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Washington hospital leaders worry of surge in cases from new COVID-19 variant

The more contagious U.K. variant of COVID-19 has been detected in Washington state and hospital leaders are now urging people to be even more cautious.

EDMONDS, Wash. — The Washington State Hospital Association (WSHA) is warning that a new variant of the coronavirus now identified in western Washington could potentially overwhelm local hospitals.

Washington hospitals were able to avoid being overloaded similar to how California was in the wake of a post-Christmas surge, but the threat of a new surge from the more contagious U.K. variant of COVID-19 comes as the vaccine supply in the state remains shaky.

Leaders from the association Monday outlined how its members have dramatically expanded their ability to vaccinate for the virus, but now it's a matter of having enough doses.

"Right now we’re ramping up to do about 1,000 doses a day," said Tom DeBord, operations director for Overlake Medical Center. Overlake is working with fellow eastside hospital Evergreen, which Debord said is also aiming to do 1,000 doses a day.

The goal is to use a new partnership with Microsoft in Redmond for a larger facility to hit 5,000 doses a day -- "If the allocations are available."

As of midday Monday, none of the hospitals knew what amounts of the vaccine they will receive this week. 

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Swedish Hospital announced it's having to put its mass vaccination center at Seattle University on pause this week because of the shortage. Some of its other hospitals, including Ballard and Edmonds are only providing second doses, and no longer first doses.

Another concern the association expressed is people double booking appointments as some vaccination sites have run out of the vaccine. That concern goes to not only the people who need the shots and are unable to get them, but also to the potential for waste if the doses once thawed out can't find enough arms.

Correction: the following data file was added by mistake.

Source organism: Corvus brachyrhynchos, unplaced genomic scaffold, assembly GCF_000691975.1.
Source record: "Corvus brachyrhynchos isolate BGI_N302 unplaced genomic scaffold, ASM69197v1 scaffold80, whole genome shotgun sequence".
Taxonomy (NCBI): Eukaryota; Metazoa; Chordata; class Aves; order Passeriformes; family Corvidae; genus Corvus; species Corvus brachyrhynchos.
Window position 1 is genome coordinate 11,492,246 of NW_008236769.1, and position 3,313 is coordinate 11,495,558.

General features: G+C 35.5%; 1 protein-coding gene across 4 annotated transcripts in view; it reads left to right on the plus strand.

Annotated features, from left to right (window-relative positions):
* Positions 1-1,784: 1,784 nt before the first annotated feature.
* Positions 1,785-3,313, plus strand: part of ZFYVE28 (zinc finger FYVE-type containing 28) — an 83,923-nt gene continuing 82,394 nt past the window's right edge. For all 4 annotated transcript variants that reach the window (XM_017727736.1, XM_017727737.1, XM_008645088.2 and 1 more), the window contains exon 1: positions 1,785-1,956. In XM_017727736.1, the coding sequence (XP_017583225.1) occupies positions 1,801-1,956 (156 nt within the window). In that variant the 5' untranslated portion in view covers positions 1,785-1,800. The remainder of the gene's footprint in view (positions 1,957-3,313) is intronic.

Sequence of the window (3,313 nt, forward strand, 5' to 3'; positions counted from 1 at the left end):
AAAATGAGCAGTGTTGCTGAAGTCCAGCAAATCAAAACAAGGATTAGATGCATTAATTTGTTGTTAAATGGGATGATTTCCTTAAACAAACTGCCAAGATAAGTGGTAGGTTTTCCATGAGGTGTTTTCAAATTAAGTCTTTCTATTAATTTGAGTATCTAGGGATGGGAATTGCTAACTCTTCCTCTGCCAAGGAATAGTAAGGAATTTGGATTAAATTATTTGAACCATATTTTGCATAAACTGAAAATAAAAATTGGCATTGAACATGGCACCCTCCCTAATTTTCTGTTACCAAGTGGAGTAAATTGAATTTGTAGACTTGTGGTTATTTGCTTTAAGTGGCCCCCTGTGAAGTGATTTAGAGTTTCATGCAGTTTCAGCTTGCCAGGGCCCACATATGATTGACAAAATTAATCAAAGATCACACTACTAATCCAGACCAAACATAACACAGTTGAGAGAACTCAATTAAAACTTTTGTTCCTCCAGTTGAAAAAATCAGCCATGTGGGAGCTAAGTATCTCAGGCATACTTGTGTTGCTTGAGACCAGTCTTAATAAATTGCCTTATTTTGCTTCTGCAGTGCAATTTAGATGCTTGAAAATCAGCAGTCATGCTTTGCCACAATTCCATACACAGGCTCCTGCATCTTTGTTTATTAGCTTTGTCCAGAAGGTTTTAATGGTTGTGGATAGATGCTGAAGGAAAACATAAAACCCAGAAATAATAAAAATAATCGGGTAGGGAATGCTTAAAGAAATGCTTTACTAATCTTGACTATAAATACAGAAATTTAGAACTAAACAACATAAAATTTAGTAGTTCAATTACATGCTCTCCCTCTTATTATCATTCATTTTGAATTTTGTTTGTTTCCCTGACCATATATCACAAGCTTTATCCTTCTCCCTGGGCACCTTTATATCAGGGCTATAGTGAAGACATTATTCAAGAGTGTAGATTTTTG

Despite the lack of supply happening currently, Hospital Association leader Cassie Sauer seemed confident the doses will come. When that happens, the association is considering some creative solutions to getting enough trained professionals to help administer shots. 

"For example, veterinarians and veterinary technicians, they give injections to creatures that are a lot more squirmy than humans, and they know how to do it," said Sauer. 

Acupuncturists, physical therapists and others could also be asked to help out, whenever the supply catches up. 

But until more doses are injected, Sauer said people need to be even more vigilant than they are now. She specifically cited more and better masking, saying the science is proving that masks can not only protect others, but the wearers. 

She said bandanas and other single layer face coverings like gaiters won’t cut it against the virus, and urged people to have at least two layers, and even better surgical and other face masks.

RELATED: Washington administers 500,000 COVID-19 vaccines as more vaccination sites announced